Cypress trees adapt to a wide variety of soil types, be it wet, dry or swampy. The cypress has many names, bald cypress, swamp cypress, white cypress, tidewater red cypress, gulf cypress, and red cypress. The scientific name is Taxodium Distichum.

A cypress tree is a large, slow-growing tree that has a long life. Typically, it grows to heights of 35 – 120 feet and a trunk diameter will range from 3 to 6 feet. [1] Cypress’ knees surround the main trunk. The bark of the tree is a grayish brown to reddish brown, thin with a fibrous stringy texture. There is a vertical interwoven pattern of shallow ridges and narrow furrows.

A cypress tree has needle-like leaves that are ½ to ¾ of an inch long. They are simple, alternate, green and linear, with entire margins. During Autumn, their leaves turn yellow or copper red. During the winter, a bald cypress will drop its needles, and then a new set grows in the spring.

The native range in the United States extends from southeastern New Jersey south to Florida, west to East Texas and southeastern Oklahoma and finally inland up the Mississippi River. At one time, ancient bald cypress forests, with some trees more than 1,700 years old dominated swamps in the Southeast. An underwater cypress forest was located in 2012 by scuba driver off the coast of Mobile, Alabama, in 60 feet of water. The trees could not be dated with radiocarbon methods, indicating that they are more than 50,000 years old, and most likely lived in the early glacial interval of the last ice age. The forest is well preserved, and when cut they still smell like fresh cypress.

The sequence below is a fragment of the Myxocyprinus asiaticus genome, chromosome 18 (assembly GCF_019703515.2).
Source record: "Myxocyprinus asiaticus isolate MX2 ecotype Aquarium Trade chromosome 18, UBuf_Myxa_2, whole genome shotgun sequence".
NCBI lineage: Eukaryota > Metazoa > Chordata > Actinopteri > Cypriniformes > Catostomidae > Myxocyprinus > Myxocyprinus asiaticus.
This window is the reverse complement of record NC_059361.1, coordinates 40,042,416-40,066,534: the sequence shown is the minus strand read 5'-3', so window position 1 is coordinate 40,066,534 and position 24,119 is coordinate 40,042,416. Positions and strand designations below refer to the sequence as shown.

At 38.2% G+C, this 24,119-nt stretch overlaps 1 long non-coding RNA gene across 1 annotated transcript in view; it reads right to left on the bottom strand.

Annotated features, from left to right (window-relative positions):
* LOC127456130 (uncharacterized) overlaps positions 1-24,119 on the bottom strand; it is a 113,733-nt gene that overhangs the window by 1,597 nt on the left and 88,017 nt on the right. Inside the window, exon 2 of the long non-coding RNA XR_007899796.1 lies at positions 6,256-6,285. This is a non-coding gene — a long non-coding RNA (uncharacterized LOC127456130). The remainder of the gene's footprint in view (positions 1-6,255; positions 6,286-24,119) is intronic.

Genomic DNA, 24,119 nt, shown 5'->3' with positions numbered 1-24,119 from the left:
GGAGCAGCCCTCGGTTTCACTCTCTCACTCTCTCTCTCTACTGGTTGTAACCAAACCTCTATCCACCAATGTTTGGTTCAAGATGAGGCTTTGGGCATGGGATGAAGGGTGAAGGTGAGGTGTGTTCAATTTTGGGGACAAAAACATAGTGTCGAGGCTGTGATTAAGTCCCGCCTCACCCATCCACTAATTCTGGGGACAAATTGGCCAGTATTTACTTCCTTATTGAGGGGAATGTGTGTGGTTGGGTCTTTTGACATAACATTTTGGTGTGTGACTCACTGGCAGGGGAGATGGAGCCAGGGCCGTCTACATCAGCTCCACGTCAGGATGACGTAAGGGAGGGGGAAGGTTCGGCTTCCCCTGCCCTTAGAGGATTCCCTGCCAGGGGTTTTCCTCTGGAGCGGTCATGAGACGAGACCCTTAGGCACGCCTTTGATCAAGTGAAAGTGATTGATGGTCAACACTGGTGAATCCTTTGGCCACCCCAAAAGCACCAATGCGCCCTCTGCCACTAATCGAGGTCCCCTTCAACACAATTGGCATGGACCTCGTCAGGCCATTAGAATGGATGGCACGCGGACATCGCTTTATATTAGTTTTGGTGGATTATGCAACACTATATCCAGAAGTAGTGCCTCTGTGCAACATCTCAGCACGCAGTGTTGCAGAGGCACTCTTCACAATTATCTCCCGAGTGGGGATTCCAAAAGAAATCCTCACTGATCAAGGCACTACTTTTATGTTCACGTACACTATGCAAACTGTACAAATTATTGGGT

Bald cypress is hardy and can be planted in hardiness zones in the United States. Due to its light feathery foliage and orangey brown to dull red autumnal color, the cypress is a popular ornamental tree. A cypress does require hot summers for good growth.

The bald cypress is the official state tree of Louisiana. It is also considered to be the symbol of the southern swamps of the United States.

[1] Cypress’ knees are a distinctive structure forming above the roots of a cypress tree. Their function is unknown and is seen in trees growing in swamps. Knees are woody projections above the normal water level, vertically from the roots with a near-right-angle bend. This takes them vertically upward through the water. An early assumption was that their function was that they provide oxygen to the roots.

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